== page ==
Tag Archives: Dream On

Top 10 Episodes of 2010: “Duets” (Glee)

“Duets”

Aired: October 12th, 2010

[Cultural Learnings’ Top 10 Episodes of 2010 are in no particular order, and are purely subjective – for more information, and the complete list, click here.]

I have written more about Glee this year than probably any other show – it’s the only network series other than The Office which I reviewed on a weekly basis, a fact which sometimes might seem at odds with my generally critical approach to television. Sometimes, we associate reviewing with appreciation: we write about Mad Men because we love the show and think it deserving of detailed analysis.

And yet, for me, reviewing is about more than just appreciation (as my readers at The A.V. Club have discovered whenever it is suggested that I am unfit to review The Office since I have fallen out of love with the show). Reviewing a television series is about the search for understanding, dissecting our own appreciation or lack of appreciation for something in order to better understand how it fits into television as a whole. I may no longer love The Office, but I really enjoy writing about it, as I want to understand why I fell out of love, and where the show might go from here in response to a general sense of criticism stemming from a weak sixth season and the impending departure of Steve Carell.

I review Glee because it’s a show that I think needs to be talked about in order to understand what it’s trying to accomplish. Something like The 3 Glees theory is not intended to condemn the series, or even define the series; instead, Todd’s theory offers an explanation for why some viewers may find the series erratic, and why some of its characterization may deemed inconsistent by finding three distinct authorial voices amidst the series. I write about Glee not because it’s one of the best shows on television – it didn’t come close to making any lists I made relating to that subject – but because I really enjoy exploring why it’s not (as opposed to simply how it’s not).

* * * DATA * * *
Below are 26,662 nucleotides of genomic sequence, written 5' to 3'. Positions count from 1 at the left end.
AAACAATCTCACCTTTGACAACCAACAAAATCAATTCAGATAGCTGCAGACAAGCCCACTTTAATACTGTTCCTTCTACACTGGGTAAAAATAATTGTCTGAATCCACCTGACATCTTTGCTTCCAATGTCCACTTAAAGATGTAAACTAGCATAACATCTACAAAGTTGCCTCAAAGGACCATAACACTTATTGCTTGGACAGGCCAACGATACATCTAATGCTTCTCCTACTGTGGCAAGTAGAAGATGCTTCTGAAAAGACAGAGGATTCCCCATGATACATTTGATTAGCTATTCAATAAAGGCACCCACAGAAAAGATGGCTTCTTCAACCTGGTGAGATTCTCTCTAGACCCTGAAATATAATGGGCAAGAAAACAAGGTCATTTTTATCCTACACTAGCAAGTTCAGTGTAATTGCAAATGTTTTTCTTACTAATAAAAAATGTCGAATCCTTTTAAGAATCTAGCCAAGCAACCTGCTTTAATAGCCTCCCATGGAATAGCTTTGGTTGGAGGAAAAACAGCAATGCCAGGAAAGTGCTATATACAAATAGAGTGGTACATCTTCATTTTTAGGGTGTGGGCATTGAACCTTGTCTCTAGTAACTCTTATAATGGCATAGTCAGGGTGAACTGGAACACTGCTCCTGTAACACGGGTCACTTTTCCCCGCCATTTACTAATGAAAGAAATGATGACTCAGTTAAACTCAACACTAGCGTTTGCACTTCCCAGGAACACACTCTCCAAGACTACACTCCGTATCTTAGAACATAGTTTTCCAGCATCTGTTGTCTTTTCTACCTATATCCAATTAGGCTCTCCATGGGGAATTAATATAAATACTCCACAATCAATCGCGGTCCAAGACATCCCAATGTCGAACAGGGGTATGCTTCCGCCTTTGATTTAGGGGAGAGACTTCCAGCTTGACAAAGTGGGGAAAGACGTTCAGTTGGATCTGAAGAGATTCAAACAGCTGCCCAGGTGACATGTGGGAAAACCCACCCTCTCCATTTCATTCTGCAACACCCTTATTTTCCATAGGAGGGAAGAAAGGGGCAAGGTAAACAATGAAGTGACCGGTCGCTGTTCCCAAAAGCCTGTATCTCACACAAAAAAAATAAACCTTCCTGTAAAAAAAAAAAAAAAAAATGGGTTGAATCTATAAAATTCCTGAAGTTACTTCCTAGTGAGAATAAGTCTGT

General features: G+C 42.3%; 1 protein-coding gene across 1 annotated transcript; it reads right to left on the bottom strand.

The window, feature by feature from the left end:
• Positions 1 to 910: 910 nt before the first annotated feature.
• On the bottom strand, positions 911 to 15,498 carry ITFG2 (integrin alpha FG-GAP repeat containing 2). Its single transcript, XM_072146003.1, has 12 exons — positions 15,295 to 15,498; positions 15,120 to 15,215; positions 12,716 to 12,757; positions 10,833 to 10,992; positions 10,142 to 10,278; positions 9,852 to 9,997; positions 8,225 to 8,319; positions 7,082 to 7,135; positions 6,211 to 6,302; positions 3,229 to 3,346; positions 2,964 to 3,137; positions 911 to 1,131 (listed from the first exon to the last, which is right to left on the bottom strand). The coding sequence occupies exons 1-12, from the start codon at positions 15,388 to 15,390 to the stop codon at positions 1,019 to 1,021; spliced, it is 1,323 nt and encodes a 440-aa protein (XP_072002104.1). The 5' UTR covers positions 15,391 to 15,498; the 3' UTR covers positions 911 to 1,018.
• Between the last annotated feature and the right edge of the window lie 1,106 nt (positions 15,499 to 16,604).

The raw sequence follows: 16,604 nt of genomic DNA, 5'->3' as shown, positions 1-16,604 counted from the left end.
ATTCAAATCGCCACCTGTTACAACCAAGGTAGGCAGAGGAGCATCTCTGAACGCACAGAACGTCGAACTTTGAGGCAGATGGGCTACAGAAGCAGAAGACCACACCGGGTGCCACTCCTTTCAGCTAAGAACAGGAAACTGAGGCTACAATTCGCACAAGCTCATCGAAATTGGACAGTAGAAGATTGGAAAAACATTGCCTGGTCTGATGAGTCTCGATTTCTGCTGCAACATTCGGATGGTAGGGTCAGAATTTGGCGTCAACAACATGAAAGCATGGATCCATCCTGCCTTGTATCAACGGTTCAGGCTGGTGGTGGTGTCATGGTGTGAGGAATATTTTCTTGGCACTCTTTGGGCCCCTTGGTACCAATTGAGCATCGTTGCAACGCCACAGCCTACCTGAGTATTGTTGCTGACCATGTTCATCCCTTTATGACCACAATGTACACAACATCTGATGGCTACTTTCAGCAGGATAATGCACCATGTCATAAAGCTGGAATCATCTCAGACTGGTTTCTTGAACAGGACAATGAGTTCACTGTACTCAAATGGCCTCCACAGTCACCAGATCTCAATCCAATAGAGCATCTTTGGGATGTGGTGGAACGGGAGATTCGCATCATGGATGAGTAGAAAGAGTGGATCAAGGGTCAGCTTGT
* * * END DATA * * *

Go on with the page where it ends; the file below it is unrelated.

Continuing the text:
And it’s something that I feel reached its apex with “Duets,” the series’ finest episode over the course of the past year. After spending most of 2010 picking apart why it is that Glee failed to live up to its potential, I found myself standing face-to-face with an honest-to-goodness, and actually honest, episode of television that I’d be willing to put among the year’s best. Perhaps it was just the element of surprise, the novelty of suddenly having to write about how much I unabashedly enjoyed an episode of the show, but as the year has lingered “Duets” has remained in my head not unlike a catchy song; accordingly, it rounds out my Top 10 episodes of 2010.

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Glee – “Dream On”

“Dream On”

May 18th, 2010

I made a case a few weeks ago that Glee would work better if it wasn’t so concerned about plot or character development: if each individual episode were allowed to serve as a standalone story about high school students overcoming adversity through the powers of song and dance, I think the show would feel less rushed, less burdened by the need to maintain something approaching momentum. By focusing on ongoing character arcs, it means that the show’s whiplash storytelling feels like the show is being pulled in fifteen different directions, and characters who appear only occasionally in the “main” narrative feel objectified when they’re given the “spotlight” on rare occasions.

“Dream On,” I would argue, works in a bubble: if you choose to take an entirely anachronistic view to this series, then there are inspirational moments, some decent jokes, and some strong musical numbers, all of which is well directed by Joss Whedon and bolstered by Neil Patrick Harris’ presence. However, once you start thinking about these characters as something more than archetypes and think about where they’ve been in the past and how they came to be in these situations, you start to realize that something doesn’t add up. We’ve seen these stories before, and in some ways we’ve moved past these stories, and the expectation of character development feels betrayed by the apparent regression.

I want this show to be able to show me growth in its characters, and I want it to work harder at developing ongoing storylines that make sense and which enrich the show’s storytelling, but I feel like they don’t have the execution or the vision to pull that together, which makes me wary of the show’s long term prospects amidst the hype surrounding its more successful (and more popular) elements.

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